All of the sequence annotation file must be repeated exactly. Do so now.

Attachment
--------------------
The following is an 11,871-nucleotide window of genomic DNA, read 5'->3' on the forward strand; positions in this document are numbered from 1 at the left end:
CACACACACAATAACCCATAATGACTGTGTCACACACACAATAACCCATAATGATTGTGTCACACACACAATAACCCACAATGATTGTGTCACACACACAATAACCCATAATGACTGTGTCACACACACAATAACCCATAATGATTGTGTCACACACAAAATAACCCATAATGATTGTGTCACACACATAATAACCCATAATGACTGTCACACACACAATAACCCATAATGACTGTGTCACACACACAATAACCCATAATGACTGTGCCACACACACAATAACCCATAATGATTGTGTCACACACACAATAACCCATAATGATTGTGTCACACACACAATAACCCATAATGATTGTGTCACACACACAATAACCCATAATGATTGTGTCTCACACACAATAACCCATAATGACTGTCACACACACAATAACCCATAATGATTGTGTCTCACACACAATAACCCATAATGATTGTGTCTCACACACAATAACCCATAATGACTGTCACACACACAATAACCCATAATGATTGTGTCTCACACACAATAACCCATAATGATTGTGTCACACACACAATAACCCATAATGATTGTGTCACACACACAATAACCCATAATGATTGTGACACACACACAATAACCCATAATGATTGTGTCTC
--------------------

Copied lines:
The following is an 11,871-nucleotide window of genomic DNA, read 5'->3' on the forward strand; positions in this document are numbered from 1 at the left end:
CACACACACAATAACCCATAATGACTGTGTCACACACACAATAACCCATAATGATTGTGTCACACACACAATAACCCACAATGATTGTGTCACACACACAATAACCCATAATGACTGTGTCACACACACAATAACCCATAATGATTGTGTCACACACAAAATAACCCATAATGATTGTGTCACACACATAATAACCCATAATGACTGTCACACACACAATAACCCATAATGACTGTGTCACACACACAATAACCCATAATGACTGTGCCACACACACAATAACCCATAATGATTGTGTCACACACACAATAACCCATAATGATTGTGTCACACACACAATAACCCATAATGATTGTGTCACACACACAATAACCCATAATGATTGTGTCTCACACACAATAACCCATAATGACTGTCACACACACAATAACCCATAATGATTGTGTCTCACACACAATAACCCATAATGATTGTGTCTCACACACAATAACCCATAATGACTGTCACACACACAATAACCCATAATGATTGTGTCTCACACACAATAACCCATAATGATTGTGTCACACACACAATAACCCATAATGATTGTGTCACACACACAATAACCCATAATGATTGTGACACACACACAATAACCCATAATGATTGTGTCTC